God’s Word for You
Acts 26:12-18 Don’t kick against the goads
by Pastor Timothy Smith on Tuesday, February 16, 2021
12 “During these journeys I went to Damascus with the authority and commission of the chief priests. 13 At midday, O king, while I was on the road I saw a light from heaven, brighter than the sun, shining around me and my companions. 14 We had all fallen to the ground when I heard a voice saying to me in Aramaic, ‘Saul, Saul, why are you persecuting me? It is hard for you to kick against the goads.’
Each time we hear this account, another detail comes out. This is consistent with eyewitness retelling. Luke presented the first version (Acts 9:1-8) with the basic points: Saul was going to Damascus, there was a flashing light, Saul fell to the ground, and the Lord said, “Saul, Saul, why do you persecute me?” Then the Lord identified himself as Jesus, told Saul to go into the city to be told what to do, and Saul found that he was blind.
In the second telling (Acts 22:6-11) Paul condenses the story just a little, but adds that Jesus identified himself more fully as “Jesus of Nazareth,” and what he would he told is described as “what you have been assigned to do.”
In this third telling, Paul says that not only he but all his companions fell down, and that Jesus was speaking in the Aramaic dialect. Finally, Paul recalls that Jesus also spoke the famous words: “It is hard for you to kick against the goads.” In some witnesses to the text (Greek, Latin, or other versions) these words also appear in Acts 9:4 or 9:5 (and because of this, in the King James Version), but in most ancient manuscripts they only occur here. A goad is an oxgoad (Judges 3:31), a stick with a point on one end used literally to goad or poke an ox into moving, especially while it is pulling a cart. The point Jesus is making is that he was going to use this man, Saul of Tarsus, for his special purpose, and it would be useless for Saul to “kick against this goad.” It was the “goad” or “sting” Paul had in mind when he quoted the Greek translation of Hosea 13:14 to say, “Where, O death, is your victory? Where, O grave, is your sting?” (1 Corinthians 15:55). The goad or sting of death, the thing that pushes us toward death, is sin. But the victory is Jesus, who leads through death itself to what Satan never imagined: the other side of death, which is the resurrection to eternal life.
15 I said, ‘Who are you, Lord?’ And the Lord said, ‘I am Jesus whom you are persecuting. 16 Get up and stand on your feet. I have appeared to you to appoint you as a servant and as a witness to what you have seen of me and what I will show you. 17 I will deliver you from your people and from the Gentiles. I am sending you to them 18 to open their eyes and turn them from darkness to light and from the power of Satan to God, that they may receive forgiveness of sins and a place among those who are sanctified by faith in me.’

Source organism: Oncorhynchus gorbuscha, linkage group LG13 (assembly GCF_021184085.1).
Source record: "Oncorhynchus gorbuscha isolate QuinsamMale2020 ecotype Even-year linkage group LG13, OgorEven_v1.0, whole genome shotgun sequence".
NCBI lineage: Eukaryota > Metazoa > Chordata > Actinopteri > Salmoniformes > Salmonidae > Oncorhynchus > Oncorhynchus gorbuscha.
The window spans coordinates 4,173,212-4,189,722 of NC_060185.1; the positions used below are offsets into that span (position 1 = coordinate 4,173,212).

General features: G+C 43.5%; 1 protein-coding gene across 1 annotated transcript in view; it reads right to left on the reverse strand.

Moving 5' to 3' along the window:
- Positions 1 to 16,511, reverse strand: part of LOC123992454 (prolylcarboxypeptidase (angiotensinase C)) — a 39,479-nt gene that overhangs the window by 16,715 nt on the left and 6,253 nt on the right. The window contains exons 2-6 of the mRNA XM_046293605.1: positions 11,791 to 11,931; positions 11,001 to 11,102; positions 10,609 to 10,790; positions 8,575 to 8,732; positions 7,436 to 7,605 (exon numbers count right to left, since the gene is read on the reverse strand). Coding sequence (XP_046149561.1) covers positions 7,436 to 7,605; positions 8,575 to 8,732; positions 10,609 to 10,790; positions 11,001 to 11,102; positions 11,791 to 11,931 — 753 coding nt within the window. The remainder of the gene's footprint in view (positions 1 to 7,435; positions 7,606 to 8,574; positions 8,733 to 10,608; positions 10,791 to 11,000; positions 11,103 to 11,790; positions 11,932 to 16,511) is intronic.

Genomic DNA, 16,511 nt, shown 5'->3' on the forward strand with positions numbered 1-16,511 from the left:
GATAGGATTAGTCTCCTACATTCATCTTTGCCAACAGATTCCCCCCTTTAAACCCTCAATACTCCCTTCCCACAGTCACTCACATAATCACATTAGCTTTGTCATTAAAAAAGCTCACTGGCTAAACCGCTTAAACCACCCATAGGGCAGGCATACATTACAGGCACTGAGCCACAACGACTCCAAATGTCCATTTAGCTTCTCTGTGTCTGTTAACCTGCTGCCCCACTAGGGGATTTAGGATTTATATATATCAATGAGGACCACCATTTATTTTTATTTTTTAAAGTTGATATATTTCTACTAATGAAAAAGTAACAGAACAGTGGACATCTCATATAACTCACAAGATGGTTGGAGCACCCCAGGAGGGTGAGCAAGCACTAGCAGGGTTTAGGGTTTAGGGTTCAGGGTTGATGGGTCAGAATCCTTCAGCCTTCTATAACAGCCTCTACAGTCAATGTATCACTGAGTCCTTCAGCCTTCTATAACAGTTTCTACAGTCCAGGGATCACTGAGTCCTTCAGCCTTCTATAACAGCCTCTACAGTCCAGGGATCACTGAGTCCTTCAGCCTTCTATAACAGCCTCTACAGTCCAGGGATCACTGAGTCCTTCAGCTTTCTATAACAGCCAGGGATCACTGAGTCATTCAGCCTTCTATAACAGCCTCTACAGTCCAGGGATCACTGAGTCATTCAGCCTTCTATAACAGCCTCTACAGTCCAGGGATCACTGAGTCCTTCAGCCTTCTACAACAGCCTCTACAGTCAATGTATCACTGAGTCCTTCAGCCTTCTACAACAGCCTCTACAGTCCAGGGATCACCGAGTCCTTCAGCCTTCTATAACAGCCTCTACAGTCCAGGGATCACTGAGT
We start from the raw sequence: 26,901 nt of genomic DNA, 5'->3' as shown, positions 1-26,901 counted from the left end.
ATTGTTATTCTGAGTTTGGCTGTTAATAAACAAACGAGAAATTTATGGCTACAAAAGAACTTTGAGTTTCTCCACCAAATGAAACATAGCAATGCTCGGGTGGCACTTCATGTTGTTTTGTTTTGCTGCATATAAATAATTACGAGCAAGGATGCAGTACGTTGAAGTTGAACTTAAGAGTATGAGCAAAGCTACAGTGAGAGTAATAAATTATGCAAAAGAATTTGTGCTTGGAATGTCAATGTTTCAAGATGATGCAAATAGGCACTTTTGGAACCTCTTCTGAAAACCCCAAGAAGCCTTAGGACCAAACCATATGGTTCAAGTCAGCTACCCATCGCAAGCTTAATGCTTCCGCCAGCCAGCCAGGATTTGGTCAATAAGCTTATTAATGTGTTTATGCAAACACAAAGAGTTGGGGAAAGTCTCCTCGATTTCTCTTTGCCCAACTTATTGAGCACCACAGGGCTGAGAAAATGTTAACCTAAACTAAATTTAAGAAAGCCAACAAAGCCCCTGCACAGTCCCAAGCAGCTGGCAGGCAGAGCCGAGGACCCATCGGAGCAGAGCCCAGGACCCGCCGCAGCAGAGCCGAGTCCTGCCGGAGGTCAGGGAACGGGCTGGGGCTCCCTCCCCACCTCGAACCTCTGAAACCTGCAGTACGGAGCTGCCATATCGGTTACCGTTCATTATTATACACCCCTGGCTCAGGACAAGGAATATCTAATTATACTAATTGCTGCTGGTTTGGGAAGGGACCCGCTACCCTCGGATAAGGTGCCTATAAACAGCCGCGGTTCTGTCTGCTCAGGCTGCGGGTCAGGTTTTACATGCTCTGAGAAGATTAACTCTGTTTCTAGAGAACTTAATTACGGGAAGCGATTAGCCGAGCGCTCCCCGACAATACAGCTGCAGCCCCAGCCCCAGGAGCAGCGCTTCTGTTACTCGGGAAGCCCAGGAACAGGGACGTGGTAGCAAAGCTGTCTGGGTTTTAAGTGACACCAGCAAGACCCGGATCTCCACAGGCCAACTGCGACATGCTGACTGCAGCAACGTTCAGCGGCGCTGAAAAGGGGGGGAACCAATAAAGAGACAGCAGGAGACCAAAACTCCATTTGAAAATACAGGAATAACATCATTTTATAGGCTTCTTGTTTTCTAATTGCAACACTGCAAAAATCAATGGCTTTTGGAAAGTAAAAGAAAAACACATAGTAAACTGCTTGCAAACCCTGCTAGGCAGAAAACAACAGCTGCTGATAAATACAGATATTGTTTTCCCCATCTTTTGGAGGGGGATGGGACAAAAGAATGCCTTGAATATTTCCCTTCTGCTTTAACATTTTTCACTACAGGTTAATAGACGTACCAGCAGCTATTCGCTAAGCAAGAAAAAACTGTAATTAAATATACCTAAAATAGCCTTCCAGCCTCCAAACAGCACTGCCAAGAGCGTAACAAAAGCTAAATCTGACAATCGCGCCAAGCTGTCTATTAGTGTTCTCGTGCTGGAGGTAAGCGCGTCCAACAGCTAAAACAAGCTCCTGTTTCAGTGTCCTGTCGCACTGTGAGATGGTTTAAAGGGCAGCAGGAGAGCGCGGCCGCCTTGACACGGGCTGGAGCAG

The other two tellings of Paul’s conversion end midway through the sentence we have here in verse 16. The rest of what Paul quotes here may have been spoken by Jesus directly, or through Ananias when Paul’s vision was restored in the city.
Paul’s sermon reaches a climax now as the offer of forgiveness and eternal life as clearly possible for Gentiles as well as Jews. Nothing is held back. Sometimes when God is after a soul to be saved he becomes like a lover, wooing the lost soul with the amazing and overwhelming promise of the gospel. “I am now going to allure her. I will lead her into the desert and speak tenderly to her. Then she will sing as in the days of her youth” (Hosea 2:14,15). The response of the rescued sinner should be a lifetime of service and obedience. Why would God love me? Why would God forgive me? Why would God save me? Why is it that “God loves me dearly, love even me”? There is no answer, because God loves us for his own reasons. He does not love us because of what we might do for him, or because we are attractive or talented or courageous. These are qualities he gives and fosters; he can give them to anyone he wishes. But we are lost; we are steeped in sin. We pray with the tax collector, “God, have mercy on me, a sinner” (Luke 18:13). But “because of the Lord’s great love we are not consumed; for his compassions never fail” (Lamentations 3:22). So when God pursues us, taps us with his law so that we flinch or cringe or weep in our grief, he also offers us his gospel, a soothing medicine of relief, comfort, and hope. We respond with joy and willingness to serve. “We love because he first loved us” (1 John 4:19). Don’t kick against the goads. Serve where God has placed you.
Pastor Timothy Smith